I decided to write myself a morning prayer. On the one hand, I think I ought to wake up so filled with the joy of my salvation that I burst into song and fervent prayers of thanks. On the other hand, there's reality. I wake up thinking "unnnhhhhh," and I'm not altogether sure I can find the floor with both feet. Maybe the monks with their lauds and matins and things have the right idea. A muzzy head that can't form a coherent thought on its own may benefit from latching on to a framework.
Way back in Baptist Sunday school, we learned to sneer at things like prayer books and the rosary and "endless repetition," but since then, through youngest son's choir term, I've experienced some Episcopalian services with the Book of Common Prayer and found that the written prayers can help the mind focus and be just as real as any spur-of-the-moment expression.(Don't worry, Pine Ridgers, I'm still Presbyterian through and through.)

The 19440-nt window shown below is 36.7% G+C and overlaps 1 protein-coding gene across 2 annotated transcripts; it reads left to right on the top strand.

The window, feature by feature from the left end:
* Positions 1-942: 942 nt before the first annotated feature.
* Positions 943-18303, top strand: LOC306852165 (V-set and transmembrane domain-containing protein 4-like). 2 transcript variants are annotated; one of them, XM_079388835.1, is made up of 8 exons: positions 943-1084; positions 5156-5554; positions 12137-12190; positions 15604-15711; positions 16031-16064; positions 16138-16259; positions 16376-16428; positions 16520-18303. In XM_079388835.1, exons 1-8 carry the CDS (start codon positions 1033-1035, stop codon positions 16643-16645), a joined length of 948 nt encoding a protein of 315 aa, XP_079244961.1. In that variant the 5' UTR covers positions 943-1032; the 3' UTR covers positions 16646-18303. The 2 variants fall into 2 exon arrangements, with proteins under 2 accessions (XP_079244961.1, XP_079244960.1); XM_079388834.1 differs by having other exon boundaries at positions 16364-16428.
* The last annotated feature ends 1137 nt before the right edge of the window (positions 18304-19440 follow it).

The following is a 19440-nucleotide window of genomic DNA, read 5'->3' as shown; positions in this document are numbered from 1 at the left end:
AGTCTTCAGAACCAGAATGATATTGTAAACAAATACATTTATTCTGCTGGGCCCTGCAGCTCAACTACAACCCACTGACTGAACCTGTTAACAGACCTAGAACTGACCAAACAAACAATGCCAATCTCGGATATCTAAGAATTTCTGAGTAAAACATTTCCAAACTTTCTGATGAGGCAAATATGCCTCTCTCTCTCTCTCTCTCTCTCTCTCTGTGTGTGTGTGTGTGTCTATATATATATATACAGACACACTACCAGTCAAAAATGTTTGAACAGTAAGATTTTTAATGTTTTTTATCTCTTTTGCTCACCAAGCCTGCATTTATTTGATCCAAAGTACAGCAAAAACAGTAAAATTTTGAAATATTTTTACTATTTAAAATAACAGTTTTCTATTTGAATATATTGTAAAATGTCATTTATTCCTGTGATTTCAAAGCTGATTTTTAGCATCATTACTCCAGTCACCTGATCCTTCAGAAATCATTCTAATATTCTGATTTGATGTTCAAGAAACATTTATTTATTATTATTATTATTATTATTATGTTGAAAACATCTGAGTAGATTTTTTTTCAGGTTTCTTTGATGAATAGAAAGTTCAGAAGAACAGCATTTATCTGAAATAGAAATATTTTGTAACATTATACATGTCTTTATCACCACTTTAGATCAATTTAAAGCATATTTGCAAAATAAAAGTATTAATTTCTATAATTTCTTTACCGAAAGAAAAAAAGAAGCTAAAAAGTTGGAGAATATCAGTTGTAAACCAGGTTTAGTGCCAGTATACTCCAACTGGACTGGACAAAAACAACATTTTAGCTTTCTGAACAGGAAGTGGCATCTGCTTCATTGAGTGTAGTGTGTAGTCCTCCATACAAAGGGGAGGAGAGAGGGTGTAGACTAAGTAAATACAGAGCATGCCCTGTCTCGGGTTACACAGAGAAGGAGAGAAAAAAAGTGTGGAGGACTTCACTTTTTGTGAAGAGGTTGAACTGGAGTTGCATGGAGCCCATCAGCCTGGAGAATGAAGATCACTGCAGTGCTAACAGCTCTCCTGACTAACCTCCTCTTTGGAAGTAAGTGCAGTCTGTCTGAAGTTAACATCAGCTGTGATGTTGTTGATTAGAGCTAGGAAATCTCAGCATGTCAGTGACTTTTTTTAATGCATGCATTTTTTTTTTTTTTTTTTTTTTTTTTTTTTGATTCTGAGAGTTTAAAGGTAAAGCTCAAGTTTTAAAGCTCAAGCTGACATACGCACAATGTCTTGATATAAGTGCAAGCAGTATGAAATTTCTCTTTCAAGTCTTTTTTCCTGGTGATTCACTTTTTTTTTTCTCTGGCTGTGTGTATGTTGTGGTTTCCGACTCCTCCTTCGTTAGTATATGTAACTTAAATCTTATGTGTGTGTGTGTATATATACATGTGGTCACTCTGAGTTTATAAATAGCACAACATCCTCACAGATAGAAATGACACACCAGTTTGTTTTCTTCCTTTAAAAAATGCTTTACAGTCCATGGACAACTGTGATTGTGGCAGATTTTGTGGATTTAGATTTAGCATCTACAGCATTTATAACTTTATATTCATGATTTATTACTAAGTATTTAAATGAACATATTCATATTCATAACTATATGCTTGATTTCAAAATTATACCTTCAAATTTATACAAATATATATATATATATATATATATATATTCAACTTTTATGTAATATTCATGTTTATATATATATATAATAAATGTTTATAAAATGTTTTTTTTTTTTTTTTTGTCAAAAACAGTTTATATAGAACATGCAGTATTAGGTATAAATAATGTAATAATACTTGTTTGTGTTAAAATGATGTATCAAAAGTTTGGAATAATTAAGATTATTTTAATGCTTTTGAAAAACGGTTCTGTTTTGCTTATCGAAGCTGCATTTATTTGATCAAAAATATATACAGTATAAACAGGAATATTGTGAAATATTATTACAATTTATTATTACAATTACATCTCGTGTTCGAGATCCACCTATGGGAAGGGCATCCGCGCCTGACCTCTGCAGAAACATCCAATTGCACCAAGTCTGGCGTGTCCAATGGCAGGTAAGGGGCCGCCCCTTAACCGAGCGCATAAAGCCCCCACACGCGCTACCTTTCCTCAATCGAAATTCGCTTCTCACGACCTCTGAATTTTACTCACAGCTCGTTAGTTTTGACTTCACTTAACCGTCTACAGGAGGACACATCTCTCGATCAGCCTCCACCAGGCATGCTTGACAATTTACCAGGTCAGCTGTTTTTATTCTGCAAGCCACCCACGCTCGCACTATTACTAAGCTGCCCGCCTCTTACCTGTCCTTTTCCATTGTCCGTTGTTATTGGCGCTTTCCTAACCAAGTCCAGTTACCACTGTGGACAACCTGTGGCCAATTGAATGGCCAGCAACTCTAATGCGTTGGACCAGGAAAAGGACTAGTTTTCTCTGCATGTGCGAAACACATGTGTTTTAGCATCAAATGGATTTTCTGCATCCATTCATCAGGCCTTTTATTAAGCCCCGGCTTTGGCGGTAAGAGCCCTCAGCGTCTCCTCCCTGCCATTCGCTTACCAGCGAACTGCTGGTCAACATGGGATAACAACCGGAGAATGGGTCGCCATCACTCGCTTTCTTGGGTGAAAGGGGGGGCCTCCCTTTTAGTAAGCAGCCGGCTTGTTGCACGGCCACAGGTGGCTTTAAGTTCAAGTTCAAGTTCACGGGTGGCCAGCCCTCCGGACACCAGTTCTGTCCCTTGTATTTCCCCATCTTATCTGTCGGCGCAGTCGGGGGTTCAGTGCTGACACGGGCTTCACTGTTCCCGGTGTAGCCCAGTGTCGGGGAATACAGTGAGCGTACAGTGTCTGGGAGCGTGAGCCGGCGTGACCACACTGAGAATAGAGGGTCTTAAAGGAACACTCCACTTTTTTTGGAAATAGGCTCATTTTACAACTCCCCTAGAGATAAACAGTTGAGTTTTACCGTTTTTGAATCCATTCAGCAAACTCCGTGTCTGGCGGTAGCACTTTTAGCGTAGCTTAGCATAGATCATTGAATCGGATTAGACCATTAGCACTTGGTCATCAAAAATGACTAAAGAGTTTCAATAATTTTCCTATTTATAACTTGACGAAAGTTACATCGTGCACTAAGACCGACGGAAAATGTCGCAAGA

Having watched a film called "Vision," about Hildegard of Bingen, I wanted my prayer to be something that would endure through the ages and inspire many generations-- which is exactly the wrong way to think. No, it has to be what I need to say, and it has to be what I need the answer to. That would, of course, be everything, only I can't cover that before breakfast. Here's what I came up with: "Lord, You give this day to me, and You give me to this day. Please let that be a good thing for both."I can't say that anything spectacular has happened in answer, but I do find myself looking back at day's end at what came to me and what I gave. A gorgeous blue and gold dragonfly with teal-colored eyes lighted on a blueberry bush next to me. I watered the blueberries. My little grandson hugged my leg. I took care of him while his parents worked. I got to read through the elements of this Sunday's worship service and see how good it's going to be. I proofread the PowerPoint slides for the service. There turns out to be a lot to appreciate. So that's my morning prayer. I could conceivably add to it later, but, for now, that may be all I can handle.